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    ABSTRACT: We present an approach for the preparation of immuno-labelled ultrathin sections from cells or tissue that are compatible with both fluorescence and transmission electron microscopy. Our approach is inspired by a method of Sabanay et al. (1991) that is based on the Tokuyasu technique for immunogold labelling of sections from aldehyde-fixed samples. The difference of this method with the original Tokuyasu technique is that the immuno-labelled sections are stabilized in a thin layer of vitreous water by plunge-freezing prior to electron microscopical observation. The vitrification step allows for phase contrast-based imaging at cryogenic conditions. We show that this immuno-labelling method is well-suited for imaging cellular ultrastructure in three dimensions (tomography) at cryogenic conditions, and that fluorescence associated with the sections is retained. This method is a valuable tool for Correlative Light and Electron Microscopy (CLEM), and we refer to this method in combination with CLEM as VOS (Vitrification Of Sections). We provide examples for the application of VOS using dendritic cells and neurons, and show specifically that this method enables the researcher to navigate to lysosomes and synapses.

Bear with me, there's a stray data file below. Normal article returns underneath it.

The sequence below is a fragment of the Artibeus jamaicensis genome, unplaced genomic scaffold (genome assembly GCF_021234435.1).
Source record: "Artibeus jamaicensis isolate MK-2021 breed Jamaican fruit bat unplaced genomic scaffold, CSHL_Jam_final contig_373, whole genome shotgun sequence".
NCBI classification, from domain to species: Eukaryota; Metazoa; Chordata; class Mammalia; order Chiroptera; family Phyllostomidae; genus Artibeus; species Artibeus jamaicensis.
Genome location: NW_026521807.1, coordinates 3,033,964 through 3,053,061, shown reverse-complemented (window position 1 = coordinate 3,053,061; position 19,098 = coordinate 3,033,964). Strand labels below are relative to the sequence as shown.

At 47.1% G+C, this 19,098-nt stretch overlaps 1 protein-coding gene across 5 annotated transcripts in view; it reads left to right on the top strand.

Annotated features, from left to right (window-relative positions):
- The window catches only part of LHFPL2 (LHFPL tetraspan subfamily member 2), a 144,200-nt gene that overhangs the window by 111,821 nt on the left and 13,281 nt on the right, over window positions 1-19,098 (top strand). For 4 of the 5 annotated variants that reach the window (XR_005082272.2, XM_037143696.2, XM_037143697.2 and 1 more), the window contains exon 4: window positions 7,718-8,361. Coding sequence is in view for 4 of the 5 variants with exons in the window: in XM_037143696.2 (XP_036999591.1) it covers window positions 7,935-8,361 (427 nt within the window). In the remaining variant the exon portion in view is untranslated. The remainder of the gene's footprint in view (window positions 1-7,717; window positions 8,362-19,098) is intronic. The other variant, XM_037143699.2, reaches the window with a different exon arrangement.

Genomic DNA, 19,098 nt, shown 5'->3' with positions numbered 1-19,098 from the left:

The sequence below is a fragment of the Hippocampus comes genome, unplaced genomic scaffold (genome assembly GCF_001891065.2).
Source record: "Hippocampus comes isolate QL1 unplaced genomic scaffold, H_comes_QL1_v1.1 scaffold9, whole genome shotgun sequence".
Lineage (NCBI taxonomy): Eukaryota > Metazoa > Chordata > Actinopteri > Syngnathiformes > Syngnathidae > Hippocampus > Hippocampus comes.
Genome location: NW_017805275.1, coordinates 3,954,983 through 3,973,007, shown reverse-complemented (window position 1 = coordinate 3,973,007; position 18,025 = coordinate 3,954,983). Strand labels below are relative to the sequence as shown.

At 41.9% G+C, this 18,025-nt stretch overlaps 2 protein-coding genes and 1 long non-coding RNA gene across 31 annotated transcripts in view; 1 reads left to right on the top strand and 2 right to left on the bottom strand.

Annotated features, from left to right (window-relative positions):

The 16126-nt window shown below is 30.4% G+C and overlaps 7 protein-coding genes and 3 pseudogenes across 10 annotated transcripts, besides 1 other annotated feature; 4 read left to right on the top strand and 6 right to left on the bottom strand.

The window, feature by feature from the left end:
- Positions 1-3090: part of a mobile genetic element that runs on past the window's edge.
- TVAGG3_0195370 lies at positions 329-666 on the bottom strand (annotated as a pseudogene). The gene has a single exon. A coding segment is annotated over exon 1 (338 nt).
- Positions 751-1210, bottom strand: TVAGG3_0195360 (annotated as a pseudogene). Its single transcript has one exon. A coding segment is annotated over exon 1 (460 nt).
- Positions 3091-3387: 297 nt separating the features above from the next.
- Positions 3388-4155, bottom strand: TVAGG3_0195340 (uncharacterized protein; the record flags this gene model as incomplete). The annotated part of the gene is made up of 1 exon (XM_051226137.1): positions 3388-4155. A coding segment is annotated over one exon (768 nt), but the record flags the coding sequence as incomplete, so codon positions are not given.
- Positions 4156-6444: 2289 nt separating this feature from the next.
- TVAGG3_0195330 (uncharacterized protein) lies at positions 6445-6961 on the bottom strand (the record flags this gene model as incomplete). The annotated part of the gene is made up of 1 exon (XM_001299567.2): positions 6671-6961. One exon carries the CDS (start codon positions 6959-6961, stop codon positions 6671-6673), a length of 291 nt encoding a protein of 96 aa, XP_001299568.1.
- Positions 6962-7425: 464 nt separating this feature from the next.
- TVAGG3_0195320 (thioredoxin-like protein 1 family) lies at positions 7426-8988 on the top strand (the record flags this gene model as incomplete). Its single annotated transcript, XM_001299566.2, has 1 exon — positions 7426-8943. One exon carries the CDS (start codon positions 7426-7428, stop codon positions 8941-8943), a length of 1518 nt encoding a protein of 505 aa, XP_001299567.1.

Journal of Structural Biology 01/2014; · 3.36 Impact Factor
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    ABSTRACT: The cell-autonomous role of synaptic transmission in the regulation of neuronal structural and electrical properties is unclear. We have now employed a genetic approach to eliminate glutamatergic synaptic transmission onto individual CA1 pyramidal neurons in a mosaic fashion in vivo. Surprisingly, while electrical properties are profoundly affected in these neurons, as well as inhibitory synaptic transmission, we found little perturbation of neuronal morphology, demonstrating a functional segregation of excitatory synaptic transmission from neuronal morphological development.
    Neuron 05/2013; 78(3):433-9. · 15.77 Impact Factor